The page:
How time scarcity is limiting your potential

Busy busy, rush rush, do more, achieve more, be more.

In today’s day and age being busy is praised. Being stressed and overworked is lauded as being successful and being completely and utterly drained on every level has become our new norm. Is it worse since the pandemic arrived last year – from my side, I can certainly say that I feel it is.

You know the drill - drag yourself out of bed, kick off the workday, drink too much coffee, sit in endless Zoom meetings, hoover down a sandwich at the laptop, emails and reports to complete, go for a quick run because exercise is important, yell at the kids for making a noise, more reports and eventually dragging yourself from your laptop to eat dinner, while sitting on your phone and checking social media and eventually falling asleep on the couch at 9 pm because you just cannot keep your eyes open any longer. Rinse. Repeat.

We all know the saying ‘money rich and time poor', right? But did you know that this saying has been around for over 20 years, so those of us who are in, or are approaching our 40’s have been living a reality filled with time scarcity for almost half our life – and the half where we have been employed or running a business, at that!

So, we have a lot to do and not enough hours in the day. But how does that limit our potential?

Read on…

If you fail to plan you plan to fail

Now, I am not saying that everything I do is planned down to the last second, but I do plan my day and my week in advance as best I can.

I allocate time to what is most vital and make sure that I tackle that during my peak performance hours (those times when you are most alert, and energy filled). That way I know that I am giving the most important tasks my full attention when I am at my best.

Trying to complete vital tasks when you are exhausted is limiting your potential to showcase your absolute best. Be it writing, or creating pitches, whatever it is, do it when you are at your freshest and can give the task the time, and energy that it deserves.

Overcommit to under-deliver

Want to underdeliver? Then for sure make certain that you have over-committed yourself and you will be right on target.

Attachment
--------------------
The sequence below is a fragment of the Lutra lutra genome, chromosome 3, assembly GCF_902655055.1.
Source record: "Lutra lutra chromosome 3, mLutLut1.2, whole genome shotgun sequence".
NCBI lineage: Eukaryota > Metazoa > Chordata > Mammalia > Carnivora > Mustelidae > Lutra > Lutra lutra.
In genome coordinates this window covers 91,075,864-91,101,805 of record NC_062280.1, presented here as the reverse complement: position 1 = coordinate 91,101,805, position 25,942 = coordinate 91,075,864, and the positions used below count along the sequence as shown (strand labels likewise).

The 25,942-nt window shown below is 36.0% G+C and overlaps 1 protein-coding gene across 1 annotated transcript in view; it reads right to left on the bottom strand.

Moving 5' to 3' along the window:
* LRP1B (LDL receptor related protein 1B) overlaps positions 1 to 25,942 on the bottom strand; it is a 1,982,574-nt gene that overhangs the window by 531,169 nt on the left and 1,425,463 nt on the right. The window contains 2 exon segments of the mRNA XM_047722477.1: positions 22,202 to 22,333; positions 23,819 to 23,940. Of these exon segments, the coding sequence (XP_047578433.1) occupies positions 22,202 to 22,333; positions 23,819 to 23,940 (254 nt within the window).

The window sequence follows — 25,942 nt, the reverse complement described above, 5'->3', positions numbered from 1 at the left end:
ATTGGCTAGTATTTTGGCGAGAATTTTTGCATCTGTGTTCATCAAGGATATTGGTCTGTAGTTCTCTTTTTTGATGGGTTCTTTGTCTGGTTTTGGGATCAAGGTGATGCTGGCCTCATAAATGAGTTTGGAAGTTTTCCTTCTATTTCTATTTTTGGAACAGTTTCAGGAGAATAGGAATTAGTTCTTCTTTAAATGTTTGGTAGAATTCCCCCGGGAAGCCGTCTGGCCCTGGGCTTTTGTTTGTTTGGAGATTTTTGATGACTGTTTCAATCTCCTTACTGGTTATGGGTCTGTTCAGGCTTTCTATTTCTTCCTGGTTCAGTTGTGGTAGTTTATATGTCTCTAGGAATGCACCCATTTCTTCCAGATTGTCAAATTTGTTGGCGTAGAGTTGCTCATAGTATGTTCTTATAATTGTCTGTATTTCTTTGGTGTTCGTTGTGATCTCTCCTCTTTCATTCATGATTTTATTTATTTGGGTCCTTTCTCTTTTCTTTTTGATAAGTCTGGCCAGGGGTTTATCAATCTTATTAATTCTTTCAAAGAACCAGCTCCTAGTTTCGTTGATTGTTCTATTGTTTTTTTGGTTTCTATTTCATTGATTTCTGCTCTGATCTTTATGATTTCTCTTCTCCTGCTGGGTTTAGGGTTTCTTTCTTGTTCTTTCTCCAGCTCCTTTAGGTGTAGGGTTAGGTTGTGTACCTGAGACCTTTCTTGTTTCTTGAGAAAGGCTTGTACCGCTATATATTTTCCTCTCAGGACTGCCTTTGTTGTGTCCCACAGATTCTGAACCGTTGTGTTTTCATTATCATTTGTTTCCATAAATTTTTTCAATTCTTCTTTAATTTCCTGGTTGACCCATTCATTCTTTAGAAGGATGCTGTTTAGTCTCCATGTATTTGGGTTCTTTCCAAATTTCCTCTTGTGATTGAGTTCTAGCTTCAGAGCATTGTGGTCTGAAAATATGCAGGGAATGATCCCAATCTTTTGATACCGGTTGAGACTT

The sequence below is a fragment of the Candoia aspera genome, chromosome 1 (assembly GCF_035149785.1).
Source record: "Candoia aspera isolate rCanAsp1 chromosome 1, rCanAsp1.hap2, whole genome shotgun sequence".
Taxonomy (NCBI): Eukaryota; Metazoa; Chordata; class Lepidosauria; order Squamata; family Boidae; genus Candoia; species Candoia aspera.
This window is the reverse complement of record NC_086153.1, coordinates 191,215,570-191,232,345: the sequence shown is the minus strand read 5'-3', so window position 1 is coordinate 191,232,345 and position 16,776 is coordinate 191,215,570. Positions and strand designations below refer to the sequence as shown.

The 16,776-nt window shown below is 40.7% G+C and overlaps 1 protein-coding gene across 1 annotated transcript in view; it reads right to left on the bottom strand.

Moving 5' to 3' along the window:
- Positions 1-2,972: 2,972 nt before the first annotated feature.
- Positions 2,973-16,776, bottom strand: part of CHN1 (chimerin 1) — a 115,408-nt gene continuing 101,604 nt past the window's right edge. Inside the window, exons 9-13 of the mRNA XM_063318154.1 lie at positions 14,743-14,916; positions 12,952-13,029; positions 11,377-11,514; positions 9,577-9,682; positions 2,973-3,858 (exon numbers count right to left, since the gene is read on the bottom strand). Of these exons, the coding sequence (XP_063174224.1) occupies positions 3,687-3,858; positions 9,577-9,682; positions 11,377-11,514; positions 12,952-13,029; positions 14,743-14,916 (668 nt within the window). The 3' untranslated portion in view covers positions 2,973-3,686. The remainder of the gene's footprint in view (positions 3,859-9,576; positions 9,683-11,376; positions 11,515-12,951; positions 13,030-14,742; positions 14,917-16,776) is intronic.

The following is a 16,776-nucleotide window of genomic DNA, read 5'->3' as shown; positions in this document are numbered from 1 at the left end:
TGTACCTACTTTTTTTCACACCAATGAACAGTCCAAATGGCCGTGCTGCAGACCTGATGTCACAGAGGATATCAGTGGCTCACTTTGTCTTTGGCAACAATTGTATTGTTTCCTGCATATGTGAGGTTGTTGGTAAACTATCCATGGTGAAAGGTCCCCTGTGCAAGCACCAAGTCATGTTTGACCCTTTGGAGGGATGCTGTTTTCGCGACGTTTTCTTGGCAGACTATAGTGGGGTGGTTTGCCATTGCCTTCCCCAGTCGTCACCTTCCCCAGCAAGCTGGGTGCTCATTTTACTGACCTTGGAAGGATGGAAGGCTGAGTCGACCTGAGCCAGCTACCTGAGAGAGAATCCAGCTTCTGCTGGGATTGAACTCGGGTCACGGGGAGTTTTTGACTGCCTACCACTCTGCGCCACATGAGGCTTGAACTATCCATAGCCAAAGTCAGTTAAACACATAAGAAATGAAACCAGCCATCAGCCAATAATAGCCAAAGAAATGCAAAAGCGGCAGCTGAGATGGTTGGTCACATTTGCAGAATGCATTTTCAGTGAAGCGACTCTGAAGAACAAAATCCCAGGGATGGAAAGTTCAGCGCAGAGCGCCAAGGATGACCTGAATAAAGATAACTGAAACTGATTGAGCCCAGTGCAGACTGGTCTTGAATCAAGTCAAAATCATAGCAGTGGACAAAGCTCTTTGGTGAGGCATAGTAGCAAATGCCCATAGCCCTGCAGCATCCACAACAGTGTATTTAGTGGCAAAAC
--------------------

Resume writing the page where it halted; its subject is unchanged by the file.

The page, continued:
It is okay to say no to things on occasion. It is okay to turn things down. You know what happens when you over-commit, right? You add extra stress on top of what is already a simmering pot and expect it not to boil over. You beat yourself up, and the cycle commences again.

Understanding that you cannot be everywhere all the time is a huge step in the right direction – and selecting to attend events/meetings that are most vital and will have the most impact on your job or life is the first step in weeding out the fluff and adding more meat to your proverbial plate.

Losing the personal touch

When we work like automatons, we become automatons. We become so slick and fast at juggling that we forget to actually stop and listen. This could be to your boss, to your clients, to your kids – anyone.

I honestly believe the greatest gift that you can give anyone is to listen to them, hear them and appreciate what they have said. I have spoken about listening to respond versus listening to understand before – and this brings me back to that topic again.

When we are truly heard we feel valued, and when we feel valued by someone, we are more likely to give them more of our time and feel more of a connection with them.

We want this, in a world of rushing and busyness, we crave that feeling of being heard and understood. You could be sabotaging your connections and customer relationships in your aim to become more efficient and faster at what you do.

Just think about that for a while.

So, is there an easy solution? No. But removing the time scarcity mindset is going to go a long way towards moving you into a better state of mind, a better state of emotional wellbeing and a better state of life. Running like a hamster on a wheel is not sustainable, and we all know it.

Stop. Breathe. Stretch. Take a walk. Hug the cat. Kiss your kids. You will still have time to work tomorrow, I promise.

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